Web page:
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November 20, 2008



Sometimes puns in a headline are the first step towards finding a cure; well, we can hope. Another big step is meeting Howard University Hospital's Terrence Fullum, who's assembled a talented squad to tackle the national epidemic of obesity. Yes, he's a surgeon, but he's enlisted a "bariatrican" (physician devoted to medicine of weight loss, if you're rusty) to ensure a holistic approach to the problem. We weren't there for the first operation in August (trust us, we tried to get in but something about "you can't film here" and "no, your bare hands aren't sterile"), but we did make sure to sit down with Terrence soon thereafter.


Bariatrician Denia Tapscott and Terrence lead the Center for Wellness and Weight Loss Surgery, which launched in March and has targeted disparities, rather than generic obesity. Terrence says, "We're the only country in the world where the lowest socioeconomic class has the highest obesity rate." As a result, the effects on African Americans and Hispanics are disproportionate. The Center provides access to prevention as well as a cure. For example, Terrence is seeking employers with interests in increasing wellness at the workplace and is planning to conduct a study linking childhood obesity to lifelong illness, hoping it will impress upon the District that our "nation-leading" 22.8% childhood obesity rate is unacceptable.


While Terrance doesn't shy away from weight loss surgery when useful—after all, he is Chief of Minimally Invasive Surgery—the Center keep all options on the table and provides medical weight loss solutions under Denia's direction. He's already working to secure funding for a social network website that will help participants keep on top of their weight, from daily reminders to online blood sugar tracking. But first, he and Denia continue to be an example for patients. They work out religiously and practice healthy eating habits. He says it's not bad "for a guy in his 5th decade."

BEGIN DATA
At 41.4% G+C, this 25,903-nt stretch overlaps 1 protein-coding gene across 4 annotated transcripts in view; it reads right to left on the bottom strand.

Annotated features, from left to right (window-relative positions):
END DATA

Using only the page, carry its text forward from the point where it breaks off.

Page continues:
Yes, twins, but not the kind that earn midwives a bonus. They're fully educated Georgetown oncologists, Brian and Sean Collins. Or, is it Sean and Brian? One surefire way to tell them apart—and we're authorized to tell you this—is that Brian is single. (Ladies?) That means appearances still matter, so he must be the one in the tie. He's been with G'town radiation oncology since 2000, and Sean joined two years later, lured by the appeal of Cyberknife. "It wasn't to be with me," says Brian. "I was the downside." Their mother must have taught them well because they generously share radiation duties—Brian specializes in lung cancer; Sean, prostate cancer.


That's Brian on the left and the Cyberknife on the right. Or, wait, is Brian on the right? Quick refresher: Cyberknife was developed at Stanford and is used for precision stereotactic radiosurgery. Using software called Synchrony, it compensates for patient movement, such as breathing, so radiation can be delivered without harming surrounding tissue. Brian tells us that before Synchrony it was like "painting with a roller." Now he lets the computer do all the work and performs 8-12 procedures a day. Next up: Preliminary work to consider expanding Cyberknife to breast cancer. And, no, we're not just writing that to help Brian meet more women.

This isn't Curtis Raye's first attempt at matchmaking. In fact, his friends call him "Yente." But only because it sounds funny. They've never actually seen "Fiddler on the Roof." Send your story ideas and nicknames to Curtis@Bisnow.com.

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